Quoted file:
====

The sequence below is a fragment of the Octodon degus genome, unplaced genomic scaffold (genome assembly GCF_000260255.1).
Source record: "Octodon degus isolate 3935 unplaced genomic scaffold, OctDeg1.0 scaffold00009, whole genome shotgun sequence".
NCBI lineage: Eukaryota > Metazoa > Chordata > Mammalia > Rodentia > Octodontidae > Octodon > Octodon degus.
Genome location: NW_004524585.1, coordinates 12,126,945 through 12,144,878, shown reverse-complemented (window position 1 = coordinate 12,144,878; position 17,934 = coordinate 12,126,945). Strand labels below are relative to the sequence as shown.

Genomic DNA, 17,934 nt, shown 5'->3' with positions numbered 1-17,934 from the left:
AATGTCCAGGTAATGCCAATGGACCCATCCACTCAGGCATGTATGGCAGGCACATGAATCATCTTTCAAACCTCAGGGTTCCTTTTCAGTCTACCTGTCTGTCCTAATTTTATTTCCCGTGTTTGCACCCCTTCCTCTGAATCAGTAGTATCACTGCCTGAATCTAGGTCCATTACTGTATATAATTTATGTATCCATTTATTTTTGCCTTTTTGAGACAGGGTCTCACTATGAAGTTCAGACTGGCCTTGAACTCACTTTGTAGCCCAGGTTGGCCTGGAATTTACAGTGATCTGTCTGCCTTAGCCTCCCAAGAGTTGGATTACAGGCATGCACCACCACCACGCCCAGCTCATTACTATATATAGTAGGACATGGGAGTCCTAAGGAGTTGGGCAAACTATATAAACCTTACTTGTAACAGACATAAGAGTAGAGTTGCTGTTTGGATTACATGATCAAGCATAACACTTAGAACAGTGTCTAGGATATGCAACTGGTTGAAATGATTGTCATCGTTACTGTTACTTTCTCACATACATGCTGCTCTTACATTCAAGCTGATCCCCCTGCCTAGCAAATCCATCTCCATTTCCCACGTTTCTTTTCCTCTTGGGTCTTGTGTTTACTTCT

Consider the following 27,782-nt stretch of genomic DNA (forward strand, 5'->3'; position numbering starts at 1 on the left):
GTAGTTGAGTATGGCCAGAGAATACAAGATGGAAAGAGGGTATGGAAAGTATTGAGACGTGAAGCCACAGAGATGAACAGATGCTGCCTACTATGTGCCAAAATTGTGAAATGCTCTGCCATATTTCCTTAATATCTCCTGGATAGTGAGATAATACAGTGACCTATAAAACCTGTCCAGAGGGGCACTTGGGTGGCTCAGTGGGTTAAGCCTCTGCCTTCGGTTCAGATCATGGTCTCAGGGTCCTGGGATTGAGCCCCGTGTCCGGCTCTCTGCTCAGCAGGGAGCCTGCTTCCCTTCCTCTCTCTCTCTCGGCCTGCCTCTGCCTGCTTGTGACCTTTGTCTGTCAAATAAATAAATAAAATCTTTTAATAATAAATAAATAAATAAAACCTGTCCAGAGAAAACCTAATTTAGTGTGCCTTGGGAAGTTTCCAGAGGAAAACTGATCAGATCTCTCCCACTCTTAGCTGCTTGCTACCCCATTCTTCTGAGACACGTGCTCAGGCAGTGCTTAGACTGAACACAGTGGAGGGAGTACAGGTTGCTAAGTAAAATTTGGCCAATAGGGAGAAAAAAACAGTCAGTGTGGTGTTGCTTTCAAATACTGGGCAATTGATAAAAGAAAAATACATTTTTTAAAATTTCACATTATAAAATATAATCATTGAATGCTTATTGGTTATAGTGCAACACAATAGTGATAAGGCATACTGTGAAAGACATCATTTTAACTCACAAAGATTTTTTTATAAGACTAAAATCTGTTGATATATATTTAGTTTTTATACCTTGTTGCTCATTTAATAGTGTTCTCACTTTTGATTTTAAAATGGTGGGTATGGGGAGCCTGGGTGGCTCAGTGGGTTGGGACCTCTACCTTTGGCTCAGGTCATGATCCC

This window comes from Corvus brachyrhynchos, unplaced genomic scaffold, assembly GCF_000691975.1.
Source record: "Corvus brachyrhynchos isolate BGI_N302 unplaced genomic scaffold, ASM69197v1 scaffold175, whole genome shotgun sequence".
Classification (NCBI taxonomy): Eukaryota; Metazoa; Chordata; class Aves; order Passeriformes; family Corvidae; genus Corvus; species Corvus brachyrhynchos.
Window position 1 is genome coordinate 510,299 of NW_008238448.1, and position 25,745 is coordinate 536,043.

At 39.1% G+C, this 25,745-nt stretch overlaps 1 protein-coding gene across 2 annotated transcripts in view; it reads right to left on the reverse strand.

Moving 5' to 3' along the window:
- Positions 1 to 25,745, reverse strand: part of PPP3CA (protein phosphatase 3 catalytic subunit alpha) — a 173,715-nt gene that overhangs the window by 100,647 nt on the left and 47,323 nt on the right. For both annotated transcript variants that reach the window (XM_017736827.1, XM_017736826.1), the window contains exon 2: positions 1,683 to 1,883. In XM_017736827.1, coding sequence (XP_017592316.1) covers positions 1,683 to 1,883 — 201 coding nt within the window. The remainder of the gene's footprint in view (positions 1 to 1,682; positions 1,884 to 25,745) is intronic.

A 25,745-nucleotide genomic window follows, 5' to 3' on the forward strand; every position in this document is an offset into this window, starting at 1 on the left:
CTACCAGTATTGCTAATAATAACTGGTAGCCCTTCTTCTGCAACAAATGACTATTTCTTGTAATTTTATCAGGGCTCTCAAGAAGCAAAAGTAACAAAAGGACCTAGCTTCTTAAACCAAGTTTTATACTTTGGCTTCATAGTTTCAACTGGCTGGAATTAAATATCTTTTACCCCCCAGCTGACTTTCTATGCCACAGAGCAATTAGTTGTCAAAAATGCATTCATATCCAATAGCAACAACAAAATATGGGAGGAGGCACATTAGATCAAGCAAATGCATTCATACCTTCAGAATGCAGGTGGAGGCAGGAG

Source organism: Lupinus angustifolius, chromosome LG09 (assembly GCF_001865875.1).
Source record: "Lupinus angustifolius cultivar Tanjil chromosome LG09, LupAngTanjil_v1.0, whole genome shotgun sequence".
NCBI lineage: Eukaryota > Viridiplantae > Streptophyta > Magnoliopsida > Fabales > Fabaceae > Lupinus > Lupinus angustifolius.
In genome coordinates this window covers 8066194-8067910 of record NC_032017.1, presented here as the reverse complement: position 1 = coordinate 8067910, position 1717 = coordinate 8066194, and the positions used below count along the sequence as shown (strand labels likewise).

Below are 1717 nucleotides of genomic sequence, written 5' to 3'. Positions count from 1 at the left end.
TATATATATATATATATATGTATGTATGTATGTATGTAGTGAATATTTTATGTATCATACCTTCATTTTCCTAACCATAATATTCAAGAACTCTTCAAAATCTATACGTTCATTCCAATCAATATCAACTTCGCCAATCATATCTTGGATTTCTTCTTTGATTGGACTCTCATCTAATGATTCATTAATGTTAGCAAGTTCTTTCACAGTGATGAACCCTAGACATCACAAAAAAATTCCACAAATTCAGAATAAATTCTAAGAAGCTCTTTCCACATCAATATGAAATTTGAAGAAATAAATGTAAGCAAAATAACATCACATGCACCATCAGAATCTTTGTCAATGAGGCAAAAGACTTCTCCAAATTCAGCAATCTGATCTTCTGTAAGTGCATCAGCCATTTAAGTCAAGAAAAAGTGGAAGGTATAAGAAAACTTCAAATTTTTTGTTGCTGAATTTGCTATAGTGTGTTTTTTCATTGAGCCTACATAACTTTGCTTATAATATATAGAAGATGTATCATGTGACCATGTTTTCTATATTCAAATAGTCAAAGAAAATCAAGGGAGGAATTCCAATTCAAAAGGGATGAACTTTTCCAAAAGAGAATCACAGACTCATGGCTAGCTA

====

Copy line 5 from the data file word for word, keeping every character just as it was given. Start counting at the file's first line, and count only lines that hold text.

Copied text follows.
Genomic DNA, 17,934 nt, shown 5'->3' with positions numbered 1-17,934 from the left: